Category : Joints
Osteoarthritis (OA) also known as degenerative arthritis or degenerative joint disease is a group of mechanical abnormalities involving degradation of joints, including articular cartilage and subchondral bone. Symptoms may include joint pain, tenderness, stiffness, locking, and sometimes an effusion. A variety of causes—hereditary, developmental, metabolic, and mechanical—may initiate processes leading to loss of cartilage. When bone surfaces become less well protected by cartilage, bone may be exposed and damaged. As a result of decreased movement secondary to pain, regional muscles may atrophy, and ligaments may become more lax.
Signs and symptoms
The main symptom is pain, causing loss of ability and often stiffness. “Pain” is generally described as a sharp ache, or a burning sensation in the associate muscles and tendons. OA can cause a crackling noise (called “crepitus”) when the affected joint is moved or touched, and patients may experience muscle spasm and contractions in the tendons. Occasionally, the joints may also be filled with fluid.Humid and cold weather increases the pain in many patients. OA commonly affects the hands, feet, spine, and the large weight bearing joints, such as the hips and knees, although in theory, any joint in the body can be affected.In smaller joints, such as at the fingers,hard bony enlargements, called Heberden’s nodes and/or Bouchard’s nodes may form, and though they are not necessarily painful, they do limit the movement of the figures significantly. OA at the toes leads to the formation of bunions, rendering them red or swollen. Some people notice these physical changes before they experience any pain. OA is the most common cause of joint effusion, sometimes called water on the knee in lay terms, an accumulation of excess fluid in or around the knee joint.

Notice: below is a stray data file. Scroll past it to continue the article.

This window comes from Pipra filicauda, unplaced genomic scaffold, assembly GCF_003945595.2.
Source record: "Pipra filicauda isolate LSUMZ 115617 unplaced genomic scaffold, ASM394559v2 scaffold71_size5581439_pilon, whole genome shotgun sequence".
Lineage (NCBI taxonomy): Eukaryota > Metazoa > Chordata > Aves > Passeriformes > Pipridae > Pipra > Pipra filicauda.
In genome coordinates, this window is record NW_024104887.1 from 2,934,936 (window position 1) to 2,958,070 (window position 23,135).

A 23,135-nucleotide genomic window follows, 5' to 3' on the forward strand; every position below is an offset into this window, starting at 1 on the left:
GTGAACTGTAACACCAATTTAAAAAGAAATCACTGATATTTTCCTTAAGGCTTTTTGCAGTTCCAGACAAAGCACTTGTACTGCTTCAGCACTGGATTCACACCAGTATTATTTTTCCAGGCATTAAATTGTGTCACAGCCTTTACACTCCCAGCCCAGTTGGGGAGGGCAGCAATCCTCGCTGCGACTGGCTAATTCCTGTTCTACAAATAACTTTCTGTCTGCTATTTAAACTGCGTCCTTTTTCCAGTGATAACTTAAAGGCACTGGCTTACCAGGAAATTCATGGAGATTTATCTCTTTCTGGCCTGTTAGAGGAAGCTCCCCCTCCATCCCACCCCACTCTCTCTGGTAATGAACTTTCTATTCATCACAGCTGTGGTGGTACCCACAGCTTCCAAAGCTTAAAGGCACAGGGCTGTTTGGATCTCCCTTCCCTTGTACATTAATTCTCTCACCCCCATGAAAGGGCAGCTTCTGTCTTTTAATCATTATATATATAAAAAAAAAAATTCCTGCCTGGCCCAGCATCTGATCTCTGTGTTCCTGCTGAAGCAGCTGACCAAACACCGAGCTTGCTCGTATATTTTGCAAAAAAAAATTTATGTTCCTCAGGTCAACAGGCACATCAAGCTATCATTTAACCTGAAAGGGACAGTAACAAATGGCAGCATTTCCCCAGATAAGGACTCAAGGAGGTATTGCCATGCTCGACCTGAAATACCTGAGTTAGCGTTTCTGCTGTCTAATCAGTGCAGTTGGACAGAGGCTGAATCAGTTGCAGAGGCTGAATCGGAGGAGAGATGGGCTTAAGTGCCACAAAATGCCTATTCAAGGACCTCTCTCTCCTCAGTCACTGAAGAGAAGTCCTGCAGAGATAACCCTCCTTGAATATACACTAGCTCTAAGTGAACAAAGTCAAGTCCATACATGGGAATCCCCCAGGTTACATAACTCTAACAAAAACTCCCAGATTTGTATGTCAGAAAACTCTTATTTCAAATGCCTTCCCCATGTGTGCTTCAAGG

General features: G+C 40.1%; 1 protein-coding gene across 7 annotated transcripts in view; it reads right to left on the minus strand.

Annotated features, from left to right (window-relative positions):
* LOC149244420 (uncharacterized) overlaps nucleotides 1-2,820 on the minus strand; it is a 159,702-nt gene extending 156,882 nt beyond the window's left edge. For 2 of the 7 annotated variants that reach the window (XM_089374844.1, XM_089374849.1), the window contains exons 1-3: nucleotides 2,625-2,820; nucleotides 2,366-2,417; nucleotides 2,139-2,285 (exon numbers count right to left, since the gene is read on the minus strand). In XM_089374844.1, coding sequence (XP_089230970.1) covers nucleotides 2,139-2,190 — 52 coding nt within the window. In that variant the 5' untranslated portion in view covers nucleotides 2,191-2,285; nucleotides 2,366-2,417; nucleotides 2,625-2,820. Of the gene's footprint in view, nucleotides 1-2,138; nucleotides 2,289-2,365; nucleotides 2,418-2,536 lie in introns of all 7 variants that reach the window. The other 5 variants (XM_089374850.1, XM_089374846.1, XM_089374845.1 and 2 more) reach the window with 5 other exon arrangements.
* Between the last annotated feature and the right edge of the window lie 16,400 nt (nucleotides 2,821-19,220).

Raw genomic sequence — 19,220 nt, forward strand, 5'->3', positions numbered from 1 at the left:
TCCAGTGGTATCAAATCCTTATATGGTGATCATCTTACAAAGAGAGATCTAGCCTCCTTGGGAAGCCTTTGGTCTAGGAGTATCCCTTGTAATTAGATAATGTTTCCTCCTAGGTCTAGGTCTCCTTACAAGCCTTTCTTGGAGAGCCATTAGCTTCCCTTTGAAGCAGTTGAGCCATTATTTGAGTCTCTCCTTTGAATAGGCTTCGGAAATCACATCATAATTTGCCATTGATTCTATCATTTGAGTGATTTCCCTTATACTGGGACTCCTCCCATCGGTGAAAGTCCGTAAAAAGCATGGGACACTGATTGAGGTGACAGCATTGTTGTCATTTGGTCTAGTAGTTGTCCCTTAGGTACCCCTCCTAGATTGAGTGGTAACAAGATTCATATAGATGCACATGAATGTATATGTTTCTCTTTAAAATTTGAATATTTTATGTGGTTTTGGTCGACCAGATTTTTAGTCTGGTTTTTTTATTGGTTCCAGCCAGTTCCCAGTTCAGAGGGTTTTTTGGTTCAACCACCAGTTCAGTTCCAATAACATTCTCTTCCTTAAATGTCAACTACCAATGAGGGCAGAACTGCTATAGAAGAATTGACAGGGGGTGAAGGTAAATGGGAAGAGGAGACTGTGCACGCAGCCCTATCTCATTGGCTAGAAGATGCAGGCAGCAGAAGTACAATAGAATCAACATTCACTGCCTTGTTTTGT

Knee osteoarthritis is a degenerative disease of the knee joint. It is more common in people older than 40 years. Women have greater chance to be affected.
Signs and symptoms
Some of the signs and symptoms associated with knee osteoarthritis include:
- Decreasing range of motion
Osteoarthritis of the knee is predominately considered a “wear and tear” process, where there is gradual degradation of the hyaline cartilage that covers the articulating surfaces of the bones in the knee joint. The numbers of cases of OA are on the rise.
Lifestyle and analgesics has been the mainstay of treatment until recently. However, with the advent of combination of food supplements, it has been possible to provide relief to thousands of patients suffering from OA and various other types of arthritis. The organic food supplements rebuild the cartilage and provide permanent relief.
For most people with OA, graded exercise should be the mainstay of their self-management. Moderate exercise leads to improved functioning and decreased pain in people with osteoarthritis of the knee. But, if the pain is acute do not cause damage by exerting on exercise. This may result in permanent disability
For overweight people, weight loss may be an important factor. Patient education has been shown to be helpful in the self-management of arthritis. It
decreases pain, improving function, reducing stiffness and fatigue, and reducing medical usage.
Many alternative medicines are purporting to decrease pain associated with arthritis. But the reduction in pain is temporary and the medicines may have some side effects.??
Mud Pack therapy
Mud pack therapy has been suggested to temporarily relieve pain in patients with osteoarthritis of the knees. Treatment with mineral-rich mud compresses such as that of those extracted from the Dead Sea can be used to augment conventional medical therapy in these patients.
The combination of organic food supplements has been found to be very effective, natural and long lasting treatment for OA.